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school dog policy

School Dog Policy


Children can benefit educationally and emotionally, increase their understanding of responsibility and develop empathy and nurturing skills through contact with a dog. In addition to these benefits, children take great enjoyment from interaction with a dog.

Dogs are not allowed anywhere on the school site at any time unless specifically authorised by the Head Teacher. This includes drop off and collection times. This policy outlines measures put in place to allow the school dog to be present.

School Policy

The dog will be owned by Mrs Noon

• The Governors have the right to refuse entry to the dog.

• Only the school dog is allowed on the premises. All other dogs must not come on site unless they are a known therapy or assistance dog and the Head Teacher has been informed beforehand.

• The dog is a Border Terrier chosen because it is a calm and biddable breed that is known to be good with children, which sheds little hair and is very sociable and friendly.

• Staff, parents and children will be informed beforehand that a dog will be in school. Parents will be consulted on allowing their pupils access to the dog. A risk assessment will be in place and will be reviewed annually.

• Staff, visitors and children known to have allergic reactions to dogs must not go near the dog. All visitors who will be in the vicinity of the dog on the days when the dog is present, will be informed on arrival that there is a dog in school.

• If the dog is ill he will not be allowed into school.

• The dog will be kept on a lead when moving between classrooms or on a walk and will be under the full control and supervision of a trained adult.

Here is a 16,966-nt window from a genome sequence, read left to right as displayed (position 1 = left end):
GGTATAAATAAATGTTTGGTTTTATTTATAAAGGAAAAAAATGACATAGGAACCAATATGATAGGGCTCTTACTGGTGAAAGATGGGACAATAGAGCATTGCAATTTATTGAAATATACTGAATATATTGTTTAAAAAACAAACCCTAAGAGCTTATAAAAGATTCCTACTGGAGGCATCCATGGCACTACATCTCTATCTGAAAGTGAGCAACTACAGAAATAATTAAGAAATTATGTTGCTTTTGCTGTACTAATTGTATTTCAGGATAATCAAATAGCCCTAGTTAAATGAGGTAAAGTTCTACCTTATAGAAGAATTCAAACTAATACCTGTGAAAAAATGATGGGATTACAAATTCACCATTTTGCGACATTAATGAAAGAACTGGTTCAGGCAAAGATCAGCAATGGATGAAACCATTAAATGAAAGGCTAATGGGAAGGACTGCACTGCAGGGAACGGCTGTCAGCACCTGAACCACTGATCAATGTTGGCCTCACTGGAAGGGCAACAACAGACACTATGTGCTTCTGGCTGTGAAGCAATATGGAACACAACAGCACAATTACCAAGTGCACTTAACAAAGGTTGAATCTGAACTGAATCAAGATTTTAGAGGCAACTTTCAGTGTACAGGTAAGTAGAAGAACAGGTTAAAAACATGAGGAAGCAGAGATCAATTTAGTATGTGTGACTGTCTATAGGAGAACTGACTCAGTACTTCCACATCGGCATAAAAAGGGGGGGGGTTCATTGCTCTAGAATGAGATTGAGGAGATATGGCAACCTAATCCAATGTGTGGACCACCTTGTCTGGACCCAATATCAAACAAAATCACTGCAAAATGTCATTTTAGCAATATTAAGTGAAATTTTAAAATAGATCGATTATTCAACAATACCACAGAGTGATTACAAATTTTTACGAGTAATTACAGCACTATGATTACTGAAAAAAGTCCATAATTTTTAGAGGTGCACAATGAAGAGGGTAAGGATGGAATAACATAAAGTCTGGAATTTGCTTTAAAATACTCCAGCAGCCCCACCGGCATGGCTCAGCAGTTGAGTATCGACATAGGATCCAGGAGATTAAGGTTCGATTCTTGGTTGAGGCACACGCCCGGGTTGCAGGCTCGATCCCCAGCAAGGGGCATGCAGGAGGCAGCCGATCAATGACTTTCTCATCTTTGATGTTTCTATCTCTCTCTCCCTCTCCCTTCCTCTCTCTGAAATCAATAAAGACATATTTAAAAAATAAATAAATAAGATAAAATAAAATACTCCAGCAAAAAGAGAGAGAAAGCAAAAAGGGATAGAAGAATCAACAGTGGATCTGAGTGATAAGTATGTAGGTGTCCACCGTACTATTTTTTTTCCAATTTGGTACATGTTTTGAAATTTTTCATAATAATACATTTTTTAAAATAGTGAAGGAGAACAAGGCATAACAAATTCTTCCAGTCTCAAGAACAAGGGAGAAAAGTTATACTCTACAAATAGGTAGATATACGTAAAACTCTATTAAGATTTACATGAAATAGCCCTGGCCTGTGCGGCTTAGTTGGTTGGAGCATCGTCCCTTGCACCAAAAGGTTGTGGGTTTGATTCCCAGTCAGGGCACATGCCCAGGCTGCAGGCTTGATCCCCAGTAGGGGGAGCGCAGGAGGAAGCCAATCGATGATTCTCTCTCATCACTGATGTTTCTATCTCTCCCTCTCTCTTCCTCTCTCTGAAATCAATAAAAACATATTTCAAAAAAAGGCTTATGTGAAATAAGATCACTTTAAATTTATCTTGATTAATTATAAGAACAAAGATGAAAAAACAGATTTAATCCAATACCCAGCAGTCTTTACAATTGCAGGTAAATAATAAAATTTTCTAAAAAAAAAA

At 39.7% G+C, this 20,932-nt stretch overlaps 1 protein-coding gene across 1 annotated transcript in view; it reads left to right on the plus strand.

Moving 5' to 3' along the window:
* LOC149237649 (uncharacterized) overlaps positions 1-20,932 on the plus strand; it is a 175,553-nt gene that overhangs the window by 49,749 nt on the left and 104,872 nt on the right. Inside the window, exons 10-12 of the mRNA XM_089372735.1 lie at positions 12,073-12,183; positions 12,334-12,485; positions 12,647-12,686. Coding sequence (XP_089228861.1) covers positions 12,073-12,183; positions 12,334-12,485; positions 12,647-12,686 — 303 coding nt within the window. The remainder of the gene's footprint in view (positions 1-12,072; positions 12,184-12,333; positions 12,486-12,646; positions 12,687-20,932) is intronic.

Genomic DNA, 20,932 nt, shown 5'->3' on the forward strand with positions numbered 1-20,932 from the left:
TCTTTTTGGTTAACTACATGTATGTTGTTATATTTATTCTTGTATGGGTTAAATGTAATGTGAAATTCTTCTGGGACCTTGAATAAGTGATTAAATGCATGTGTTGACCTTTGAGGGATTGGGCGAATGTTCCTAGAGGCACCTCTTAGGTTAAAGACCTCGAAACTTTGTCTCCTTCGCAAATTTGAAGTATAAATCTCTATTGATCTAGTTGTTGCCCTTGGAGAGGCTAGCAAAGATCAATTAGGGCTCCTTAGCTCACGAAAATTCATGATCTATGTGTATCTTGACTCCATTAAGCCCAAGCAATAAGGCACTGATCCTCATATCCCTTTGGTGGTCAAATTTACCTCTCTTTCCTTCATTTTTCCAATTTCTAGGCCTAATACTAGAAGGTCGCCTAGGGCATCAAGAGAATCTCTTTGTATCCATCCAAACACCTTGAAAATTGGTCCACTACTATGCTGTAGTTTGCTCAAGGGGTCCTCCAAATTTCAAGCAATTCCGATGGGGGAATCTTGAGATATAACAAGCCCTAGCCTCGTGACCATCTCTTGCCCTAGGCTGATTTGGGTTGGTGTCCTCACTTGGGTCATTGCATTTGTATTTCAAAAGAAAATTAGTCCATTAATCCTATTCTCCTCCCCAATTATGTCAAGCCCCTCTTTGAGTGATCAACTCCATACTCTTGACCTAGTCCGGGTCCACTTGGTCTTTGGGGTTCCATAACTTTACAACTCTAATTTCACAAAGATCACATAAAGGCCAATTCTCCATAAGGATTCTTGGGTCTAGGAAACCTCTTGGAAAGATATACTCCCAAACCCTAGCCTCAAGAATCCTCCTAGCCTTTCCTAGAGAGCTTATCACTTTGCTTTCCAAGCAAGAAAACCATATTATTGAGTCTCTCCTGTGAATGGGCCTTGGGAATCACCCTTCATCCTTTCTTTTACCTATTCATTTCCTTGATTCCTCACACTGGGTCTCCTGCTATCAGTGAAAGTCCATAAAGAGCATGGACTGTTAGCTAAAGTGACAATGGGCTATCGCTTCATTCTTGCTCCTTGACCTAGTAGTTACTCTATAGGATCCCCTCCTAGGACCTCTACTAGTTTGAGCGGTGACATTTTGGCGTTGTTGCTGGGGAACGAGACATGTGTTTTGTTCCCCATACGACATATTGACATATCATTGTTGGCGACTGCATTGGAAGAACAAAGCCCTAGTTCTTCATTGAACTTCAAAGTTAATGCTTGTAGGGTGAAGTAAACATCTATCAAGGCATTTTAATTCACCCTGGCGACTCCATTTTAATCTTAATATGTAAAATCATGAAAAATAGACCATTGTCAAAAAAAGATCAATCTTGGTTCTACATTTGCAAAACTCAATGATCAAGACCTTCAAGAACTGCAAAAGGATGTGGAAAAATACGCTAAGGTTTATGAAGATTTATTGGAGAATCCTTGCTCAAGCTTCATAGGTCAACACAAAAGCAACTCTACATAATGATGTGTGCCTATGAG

• Children must never be left alone with the dog and there must be appropriate adult supervision at all times.

• Children should be reminded of what is appropriate behaviour around the dog. Children should remain calm around the dog. They should not make sudden movements and must never stare into a dog’s eyes as this could be threatening for the dog. Children should not put their face near a dog and should always approach it standing up.

• Children should never go near or disturb the dog that is sleeping or eating.

• Children must not be allowed to play roughly with the dog. 

• If the dog is surrounded by a large number of children, the dog could become nervous and agitated. Therefore, the adult in charge of the dog must ensure that s/he monitors the situation.

• Dogs express their feelings through their body language. Growling or bearing of teeth indicate that the dog is feeling angry or threatened. Flattened ears, tail lowered or between their legs, hiding behind their owner, whining or growling are signs that the dog is frightened or nervous. If the dog is displaying any of these warning signs he should be immediately removed from that particular situation or environment.

• Children should not eat close to the dog.

• Children should be careful to stroke Stanley on his body, chest, back and not by his face or top of head.

• Children should always wash their hands after handling a dog.

• Any dog foul should be cleaned immediately and disposed of appropriately.

• Mrs Noon will maintain records and anecdotal evidence of the work and impact of the school dog.

• The office will know the whereabouts of the dog and which staff are supervising at all times.

• The dog will be included in the fire evacuation procedure under the supervision of Mrs Noon


If someone reports having an issue with the dog, this information must be passed to the Head Teacher or the Office Manager as soon as possible. All concerns will be responded to by the Head teacher.

Roles and Responsibilities

The Governing Body has a responsibility to ensure that the school has a written policy for dogs in School. The Head teacher is responsible for implementing this policy. Teachers, staff, pupils, parents and visitors are required to abide by this policy. Children will be supported to learn about dogs and how best to behave around Stanley. This will include highlighting that not all dogs are well trained and that caution must be used around unknown dogs outside school.